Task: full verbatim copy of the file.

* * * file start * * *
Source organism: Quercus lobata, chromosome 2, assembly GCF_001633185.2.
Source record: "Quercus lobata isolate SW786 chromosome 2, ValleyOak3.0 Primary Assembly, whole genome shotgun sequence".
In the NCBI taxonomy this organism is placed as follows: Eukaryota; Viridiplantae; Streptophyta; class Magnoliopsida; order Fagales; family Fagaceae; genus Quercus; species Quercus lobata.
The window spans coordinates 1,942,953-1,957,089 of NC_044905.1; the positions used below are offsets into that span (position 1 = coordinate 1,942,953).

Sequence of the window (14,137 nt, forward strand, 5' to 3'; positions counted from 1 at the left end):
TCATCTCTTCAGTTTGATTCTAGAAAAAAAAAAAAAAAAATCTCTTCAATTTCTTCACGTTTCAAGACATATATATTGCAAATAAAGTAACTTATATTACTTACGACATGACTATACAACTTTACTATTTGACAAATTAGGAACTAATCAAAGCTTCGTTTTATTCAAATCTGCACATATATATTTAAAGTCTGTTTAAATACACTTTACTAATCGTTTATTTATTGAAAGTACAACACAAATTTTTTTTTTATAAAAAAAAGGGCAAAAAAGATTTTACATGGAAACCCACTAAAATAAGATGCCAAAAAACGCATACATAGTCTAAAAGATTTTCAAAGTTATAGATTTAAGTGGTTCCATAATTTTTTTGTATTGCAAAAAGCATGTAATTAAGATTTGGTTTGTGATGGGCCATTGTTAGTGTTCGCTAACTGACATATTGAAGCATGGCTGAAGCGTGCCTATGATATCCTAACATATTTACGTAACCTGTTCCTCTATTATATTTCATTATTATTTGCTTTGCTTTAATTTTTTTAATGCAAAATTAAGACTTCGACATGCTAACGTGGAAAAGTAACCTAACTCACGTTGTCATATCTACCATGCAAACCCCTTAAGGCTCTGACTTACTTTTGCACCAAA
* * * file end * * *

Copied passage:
Source organism: Quercus lobata, chromosome 2, assembly GCF_001633185.2.
Source record: "Quercus lobata isolate SW786 chromosome 2, ValleyOak3.0 Primary Assembly, whole genome shotgun sequence".
In the NCBI taxonomy this organism is placed as follows: Eukaryota; Viridiplantae; Streptophyta; class Magnoliopsida; order Fagales; family Fagaceae; genus Quercus; species Quercus lobata.
The window spans coordinates 1,942,953-1,957,089 of NC_044905.1; the positions used below are offsets into that span (position 1 = coordinate 1,942,953).

Sequence of the window (14,137 nt, forward strand, 5' to 3'; positions counted from 1 at the left end):
TCATCTCTTCAGTTTGATTCTAGAAAAAAAAAAAAAAAAATCTCTTCAATTTCTTCACGTTTCAAGACATATATATTGCAAATAAAGTAACTTATATTACTTACGACATGACTATACAACTTTACTATTTGACAAATTAGGAACTAATCAAAGCTTCGTTTTATTCAAATCTGCACATATATATTTAAAGTCTGTTTAAATACACTTTACTAATCGTTTATTTATTGAAAGTACAACACAAATTTTTTTTTTATAAAAAAAAGGGCAAAAAAGATTTTACATGGAAACCCACTAAAATAAGATGCCAAAAAACGCATACATAGTCTAAAAGATTTTCAAAGTTATAGATTTAAGTGGTTCCATAATTTTTTTGTATTGCAAAAAGCATGTAATTAAGATTTGGTTTGTGATGGGCCATTGTTAGTGTTCGCTAACTGACATATTGAAGCATGGCTGAAGCGTGCCTATGATATCCTAACATATTTACGTAACCTGTTCCTCTATTATATTTCATTATTATTTGCTTTGCTTTAATTTTTTTAATGCAAAATTAAGACTTCGACATGCTAACGTGGAAAAGTAACCTAACTCACGTTGTCATATCTACCATGCAAACCCCTTAAGGCTCTGACTTACTTTTGCACCAAA